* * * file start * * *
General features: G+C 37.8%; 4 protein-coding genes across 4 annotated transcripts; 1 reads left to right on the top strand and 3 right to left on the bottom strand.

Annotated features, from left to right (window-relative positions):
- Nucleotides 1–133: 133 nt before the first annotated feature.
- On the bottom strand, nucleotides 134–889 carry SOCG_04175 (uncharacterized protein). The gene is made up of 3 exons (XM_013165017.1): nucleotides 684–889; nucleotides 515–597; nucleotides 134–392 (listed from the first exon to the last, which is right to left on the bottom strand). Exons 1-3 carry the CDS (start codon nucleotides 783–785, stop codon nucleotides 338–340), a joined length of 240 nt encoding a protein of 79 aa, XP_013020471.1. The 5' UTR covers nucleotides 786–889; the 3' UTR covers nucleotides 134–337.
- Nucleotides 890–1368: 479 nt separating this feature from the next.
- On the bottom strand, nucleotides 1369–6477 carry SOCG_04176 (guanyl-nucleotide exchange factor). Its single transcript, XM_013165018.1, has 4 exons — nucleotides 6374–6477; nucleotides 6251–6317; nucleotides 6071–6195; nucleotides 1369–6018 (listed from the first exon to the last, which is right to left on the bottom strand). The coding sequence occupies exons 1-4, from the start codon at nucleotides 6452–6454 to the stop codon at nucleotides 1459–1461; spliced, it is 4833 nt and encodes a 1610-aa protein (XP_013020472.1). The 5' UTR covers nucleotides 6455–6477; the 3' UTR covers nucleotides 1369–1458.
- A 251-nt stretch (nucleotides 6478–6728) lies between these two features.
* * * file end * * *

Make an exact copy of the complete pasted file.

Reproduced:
General features: G+C 37.8%; 4 protein-coding genes across 4 annotated transcripts; 1 reads left to right on the top strand and 3 right to left on the bottom strand.

Annotated features, from left to right (window-relative positions):
- Nucleotides 1–133: 133 nt before the first annotated feature.
- On the bottom strand, nucleotides 134–889 carry SOCG_04175 (uncharacterized protein). The gene is made up of 3 exons (XM_013165017.1): nucleotides 684–889; nucleotides 515–597; nucleotides 134–392 (listed from the first exon to the last, which is right to left on the bottom strand). Exons 1-3 carry the CDS (start codon nucleotides 783–785, stop codon nucleotides 338–340), a joined length of 240 nt encoding a protein of 79 aa, XP_013020471.1. The 5' UTR covers nucleotides 786–889; the 3' UTR covers nucleotides 134–337.
- Nucleotides 890–1368: 479 nt separating this feature from the next.
- On the bottom strand, nucleotides 1369–6477 carry SOCG_04176 (guanyl-nucleotide exchange factor). Its single transcript, XM_013165018.1, has 4 exons — nucleotides 6374–6477; nucleotides 6251–6317; nucleotides 6071–6195; nucleotides 1369–6018 (listed from the first exon to the last, which is right to left on the bottom strand). The coding sequence occupies exons 1-4, from the start codon at nucleotides 6452–6454 to the stop codon at nucleotides 1459–1461; spliced, it is 4833 nt and encodes a 1610-aa protein (XP_013020472.1). The 5' UTR covers nucleotides 6455–6477; the 3' UTR covers nucleotides 1369–1458.
- A 251-nt stretch (nucleotides 6478–6728) lies between these two features.